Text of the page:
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-   -   Removing Baseboard Electric Heaters (http://www.diychatroom.com/f18/removing-baseboard-electric-heaters-742/)

gieriscm 06-23-2005 09:13 AM

Removing Baseboard Electric Heaters
 
This past spring I had my 30+ year old AC system replaced with a Trane AC/Heat Pump system. Now I'd like to get rid of the baseboard electric heaters.

Is it possible to remove the heaters and have regular wall outlets installed in their place?

All work will be done by an electrician. I don't do DIY jobs involving electricity!

mhaucke 07-08-2007 02:02 PM

Turning baseboard heaters into outlets
 
Did you ever figure this out? I'm trying to do the same thing. Each base board heater has its own 20 amp circuit breaker - actually has 2 20 amp circuit breakers tied together. I don't know why. would appreciate a response. Thanks

Stubbie 07-08-2007 02:32 PM

The short answer is yes you can convert to wall receptacles. How much work that is going to entail requires more information. Such as are the baseboard heaters 120 volt or 240 volt? Is there a wall thermostat/thermostats or are there thermostats on the heaters themselves that sorta questions .

Stubbie

dmaceld 07-08-2007 03:01 PM

Quote:

Originally Posted by mhaucke (Post 52133)
Did you ever figure this out? I'm trying to do the same thing. Each base board heater has its own 20 amp circuit breaker - actually has 2 20 amp circuit breakers tied together. I don't know why. would appreciate a response. Thanks

The heaters are 240v so both the black & white wires coming from the breaker panel are 120v to ground. That's why there's two breakers tied together for each circuit. If either side shorts out to ground both hot wires get tripped. These can be converted to 120v by switching the white wire of the circuit from a circuit breaker to the neutral bar in the breaker panel.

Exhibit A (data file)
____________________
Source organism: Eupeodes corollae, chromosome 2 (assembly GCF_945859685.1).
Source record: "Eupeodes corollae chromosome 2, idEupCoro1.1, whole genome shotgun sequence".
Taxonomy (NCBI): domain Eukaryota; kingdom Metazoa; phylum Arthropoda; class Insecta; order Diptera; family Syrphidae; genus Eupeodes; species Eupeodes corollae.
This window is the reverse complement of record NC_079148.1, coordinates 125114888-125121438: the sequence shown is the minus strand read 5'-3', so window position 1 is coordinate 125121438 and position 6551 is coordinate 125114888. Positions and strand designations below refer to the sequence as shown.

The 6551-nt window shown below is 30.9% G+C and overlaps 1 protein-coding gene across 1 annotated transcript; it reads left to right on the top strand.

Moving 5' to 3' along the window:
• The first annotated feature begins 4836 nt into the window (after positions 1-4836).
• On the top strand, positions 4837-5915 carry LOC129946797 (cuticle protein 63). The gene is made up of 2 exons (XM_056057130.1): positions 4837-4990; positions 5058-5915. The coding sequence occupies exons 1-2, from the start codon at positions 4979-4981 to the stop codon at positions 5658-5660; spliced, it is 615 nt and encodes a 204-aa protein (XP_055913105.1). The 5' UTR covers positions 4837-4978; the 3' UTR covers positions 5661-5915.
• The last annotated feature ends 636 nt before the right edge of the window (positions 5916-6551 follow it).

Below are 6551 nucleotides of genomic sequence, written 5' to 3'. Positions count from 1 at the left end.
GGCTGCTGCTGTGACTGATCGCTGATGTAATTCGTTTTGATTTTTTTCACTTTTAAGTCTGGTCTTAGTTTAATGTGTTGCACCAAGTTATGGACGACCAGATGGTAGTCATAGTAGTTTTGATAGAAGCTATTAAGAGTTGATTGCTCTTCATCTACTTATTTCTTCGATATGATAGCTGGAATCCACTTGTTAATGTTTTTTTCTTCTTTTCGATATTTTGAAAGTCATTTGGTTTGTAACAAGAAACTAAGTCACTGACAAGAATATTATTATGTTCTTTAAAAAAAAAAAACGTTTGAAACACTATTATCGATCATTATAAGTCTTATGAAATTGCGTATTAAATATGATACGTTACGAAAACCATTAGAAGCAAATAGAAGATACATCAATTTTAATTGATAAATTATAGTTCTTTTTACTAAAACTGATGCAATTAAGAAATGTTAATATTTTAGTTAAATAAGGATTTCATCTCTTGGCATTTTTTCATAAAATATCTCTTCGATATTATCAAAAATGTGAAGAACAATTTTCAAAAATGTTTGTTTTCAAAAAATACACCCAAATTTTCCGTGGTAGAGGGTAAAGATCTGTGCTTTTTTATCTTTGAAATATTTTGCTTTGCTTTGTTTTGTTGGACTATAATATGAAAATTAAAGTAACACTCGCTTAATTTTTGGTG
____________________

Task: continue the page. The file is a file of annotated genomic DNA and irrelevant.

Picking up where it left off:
In doing the conversion probably the worst thing you would end up with, if you have wall thermostats, are blank covers on the outlet boxes where the thermostats are.

mhaucke 07-08-2007 03:25 PM

This is great feedback.
There is electricity coming to the wall thermostat, do I just keep the black wires separate and put a wall plate on? Does this black (in the thermostat) go back to the panel where I have to remove a black wire from a circuit breaker? I just wired a whole house, so I'm not a beginner. Just never ran across this before. Thanks for your help.

Stubbie 07-08-2007 03:58 PM

More than that. You need to have the double pole breaker/breakers removed to avoid confusion and replaced with single pole breakers. Then if the wire colors are black white and bare. Connect the black to the breaker lug, the white to the neutral bar with the other whites and the bare equipment ground wire where you see the bares connected...you shouldn't have to do anything with the bare ground wire. As for the thermostat I think I know what you have but is better if I ask. Describe how many wires you have connected to the thermostat and how many wires are in the box with the thermostat. I just want to make sure nothing odd is going on. Give the colors of the wires also.

You said your going to have this done by an electrician so he will know what is going on and how to make the conversion.

Do not get inside that panel if you don't know what is going on in there. Let the electrician take of this.

Stubbie

mhaucke 07-08-2007 08:37 PM